This was the start of the “great coffee experiment” I conducted over the next few years of my sales career. Where I found that not only did accepting a refreshment make the meeting more relaxed it also gave some natural structure to it’s pace. Small talk (relationship building!) until the coffee arrived, a segue into the business discussion as the coffee is stirred and then down to business.

The great accidental discovery that I made (a bit like Penicillin but without the Nobel prize) was that I could influence how long I got to spend with a customer based on how slowly I drank. Most people are generally polite. Particularly those who offer you a coffee in the first place. And they don’t tend to kick you out if they know that you’re still drinking. (I’ve found that it does help to hold the cup in your hand if you don’t want there to be any doubt that you are still enjoying their hospitality).

This discovery gave me the opportunity to gain a few extra precious minutes of discussion that were so important to ensure that I built as much rapport as possible. And that I had the time at the end of the meeting that I like to confirm the participants understanding of where we had got to and to clarify next steps. Items that all so often get sacrificed as people are rushing off to their next back-to-back appointment.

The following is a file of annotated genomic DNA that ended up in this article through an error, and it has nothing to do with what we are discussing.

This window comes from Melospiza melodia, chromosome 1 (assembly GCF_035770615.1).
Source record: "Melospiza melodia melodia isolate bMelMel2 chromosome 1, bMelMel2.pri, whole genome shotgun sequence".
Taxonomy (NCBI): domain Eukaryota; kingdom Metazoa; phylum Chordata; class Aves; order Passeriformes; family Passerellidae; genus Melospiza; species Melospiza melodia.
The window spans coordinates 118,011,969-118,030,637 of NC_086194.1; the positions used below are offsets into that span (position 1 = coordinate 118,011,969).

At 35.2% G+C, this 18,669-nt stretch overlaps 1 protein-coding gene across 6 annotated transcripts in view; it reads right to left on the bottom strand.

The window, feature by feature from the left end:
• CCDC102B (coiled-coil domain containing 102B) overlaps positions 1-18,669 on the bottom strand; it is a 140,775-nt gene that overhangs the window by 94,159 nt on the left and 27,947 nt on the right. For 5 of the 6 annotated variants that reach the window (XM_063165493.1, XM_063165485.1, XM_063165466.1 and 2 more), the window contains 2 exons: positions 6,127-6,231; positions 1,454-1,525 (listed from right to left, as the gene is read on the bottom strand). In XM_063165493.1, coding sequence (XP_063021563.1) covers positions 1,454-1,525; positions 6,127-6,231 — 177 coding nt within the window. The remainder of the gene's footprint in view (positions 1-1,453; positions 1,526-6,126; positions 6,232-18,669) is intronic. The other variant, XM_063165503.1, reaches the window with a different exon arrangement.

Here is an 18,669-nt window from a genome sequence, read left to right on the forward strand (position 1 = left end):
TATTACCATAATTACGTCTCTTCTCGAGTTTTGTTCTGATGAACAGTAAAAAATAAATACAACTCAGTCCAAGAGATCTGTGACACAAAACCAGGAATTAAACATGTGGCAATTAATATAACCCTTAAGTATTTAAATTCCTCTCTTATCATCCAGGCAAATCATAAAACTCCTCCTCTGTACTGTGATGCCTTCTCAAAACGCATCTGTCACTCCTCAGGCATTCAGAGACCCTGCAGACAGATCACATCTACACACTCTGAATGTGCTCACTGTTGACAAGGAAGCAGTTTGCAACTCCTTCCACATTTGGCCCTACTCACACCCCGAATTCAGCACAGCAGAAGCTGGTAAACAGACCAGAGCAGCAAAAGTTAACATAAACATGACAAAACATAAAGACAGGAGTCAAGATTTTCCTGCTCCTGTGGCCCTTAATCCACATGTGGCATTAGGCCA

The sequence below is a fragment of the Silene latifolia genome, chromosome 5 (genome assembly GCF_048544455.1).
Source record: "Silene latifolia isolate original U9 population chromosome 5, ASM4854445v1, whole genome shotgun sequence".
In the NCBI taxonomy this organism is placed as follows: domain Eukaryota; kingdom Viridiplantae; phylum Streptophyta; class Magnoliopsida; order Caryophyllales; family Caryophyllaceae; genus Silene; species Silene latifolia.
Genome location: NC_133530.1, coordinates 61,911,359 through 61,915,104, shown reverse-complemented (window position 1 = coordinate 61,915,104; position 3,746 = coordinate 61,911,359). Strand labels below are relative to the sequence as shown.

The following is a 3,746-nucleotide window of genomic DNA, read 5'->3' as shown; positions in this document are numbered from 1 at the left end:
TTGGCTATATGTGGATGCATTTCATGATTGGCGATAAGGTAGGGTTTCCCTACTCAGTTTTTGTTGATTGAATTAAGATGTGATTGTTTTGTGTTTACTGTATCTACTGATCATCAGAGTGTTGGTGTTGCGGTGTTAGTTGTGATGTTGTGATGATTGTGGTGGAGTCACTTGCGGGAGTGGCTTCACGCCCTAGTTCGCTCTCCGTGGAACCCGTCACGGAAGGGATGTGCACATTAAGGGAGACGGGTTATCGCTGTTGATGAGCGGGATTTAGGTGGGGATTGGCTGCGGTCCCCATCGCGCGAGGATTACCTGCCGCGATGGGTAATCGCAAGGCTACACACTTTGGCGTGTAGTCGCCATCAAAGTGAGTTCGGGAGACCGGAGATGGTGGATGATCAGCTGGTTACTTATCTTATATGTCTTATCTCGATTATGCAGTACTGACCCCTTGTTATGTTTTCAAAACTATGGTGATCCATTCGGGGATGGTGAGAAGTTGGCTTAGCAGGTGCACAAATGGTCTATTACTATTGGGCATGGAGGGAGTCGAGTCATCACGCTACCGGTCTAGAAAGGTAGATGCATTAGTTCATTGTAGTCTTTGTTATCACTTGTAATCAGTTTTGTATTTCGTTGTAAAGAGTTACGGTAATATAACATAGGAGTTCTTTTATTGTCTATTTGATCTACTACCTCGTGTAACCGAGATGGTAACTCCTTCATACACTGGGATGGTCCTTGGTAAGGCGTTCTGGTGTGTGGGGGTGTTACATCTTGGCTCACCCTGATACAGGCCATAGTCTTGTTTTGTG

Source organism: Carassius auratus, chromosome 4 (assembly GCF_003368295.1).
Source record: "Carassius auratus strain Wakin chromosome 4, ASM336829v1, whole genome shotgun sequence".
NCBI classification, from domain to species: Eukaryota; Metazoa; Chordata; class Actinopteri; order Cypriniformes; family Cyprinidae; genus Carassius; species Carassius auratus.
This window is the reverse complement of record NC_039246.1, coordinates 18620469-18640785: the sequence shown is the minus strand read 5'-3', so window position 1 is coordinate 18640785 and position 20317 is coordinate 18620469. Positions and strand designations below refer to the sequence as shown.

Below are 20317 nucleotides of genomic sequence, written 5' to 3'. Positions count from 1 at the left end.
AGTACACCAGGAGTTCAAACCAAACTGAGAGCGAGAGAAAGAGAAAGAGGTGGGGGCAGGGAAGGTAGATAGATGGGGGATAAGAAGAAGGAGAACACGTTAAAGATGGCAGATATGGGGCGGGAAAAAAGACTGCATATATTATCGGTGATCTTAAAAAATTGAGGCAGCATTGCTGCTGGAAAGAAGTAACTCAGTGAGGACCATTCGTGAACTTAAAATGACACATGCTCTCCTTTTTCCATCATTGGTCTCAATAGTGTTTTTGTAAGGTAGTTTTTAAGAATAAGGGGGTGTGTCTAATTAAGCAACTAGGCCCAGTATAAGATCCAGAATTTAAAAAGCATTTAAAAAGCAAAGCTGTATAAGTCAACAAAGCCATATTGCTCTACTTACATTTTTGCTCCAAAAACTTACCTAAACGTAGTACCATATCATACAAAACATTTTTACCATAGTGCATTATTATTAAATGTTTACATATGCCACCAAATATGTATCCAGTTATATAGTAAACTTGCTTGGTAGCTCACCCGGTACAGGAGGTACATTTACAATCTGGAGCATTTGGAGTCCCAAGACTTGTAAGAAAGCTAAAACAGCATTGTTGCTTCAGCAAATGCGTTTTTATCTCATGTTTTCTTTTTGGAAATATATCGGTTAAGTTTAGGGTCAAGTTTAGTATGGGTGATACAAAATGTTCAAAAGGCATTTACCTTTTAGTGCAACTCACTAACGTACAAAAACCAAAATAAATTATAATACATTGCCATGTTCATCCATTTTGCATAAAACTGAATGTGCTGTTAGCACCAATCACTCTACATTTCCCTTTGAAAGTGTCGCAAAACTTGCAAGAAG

In many years of field testing I can report that it works with all types of beverages but hot ones are best as you can work in the “wow, this coffee is taking a while to cool down” into the conversation. And it works in reverse. A meeting not going as well as expected can be hurried along (a little bit) by drinking up nice and quickly.

The cold coffee technique can also be applied in internal meetings, networking catch-ups and with most anyone. I’ve broadened my acceptance criteria from the ‘I’ll-have-one-if-you-have one’ response  to a yes to any tea, coffee or water that is offered; and whether it’s offered by the person I’m actually meeting with or the assistant who is setting up the meeting.

This is not for the purpose of outstaying your welcome, being disrespectful of others time or wasting it. You need to use the extra time you buy for good (business discussion, asking questions, building rapport) and not evil (talking drivel, being repetitive, delving into detail that others don’t need to hear about).

It’s a bit like the law of gravity - once the apple leaves the tree there’s nothing stopping it headed downwards, once the coffee’s on the table it might go cold but I can control how fast it goes.

And that tastes good!

- Karen

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The key to a successful business presentation



No matter how experienced you are as a presenter it is essential to plan, rehearse and prepare!

There is no substitute.

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5 Tips for managing your work and your career


With the multitude of tasks that we fully expect to be able to juggle, the relentless requests for us to do more and the desire to always perform at our best (and this is just at work!) learning the skills of how to work and manage your career are more important than ever.

Here are 5 of my top tips to help you manage your work and your career:

1. Decide what's important to you.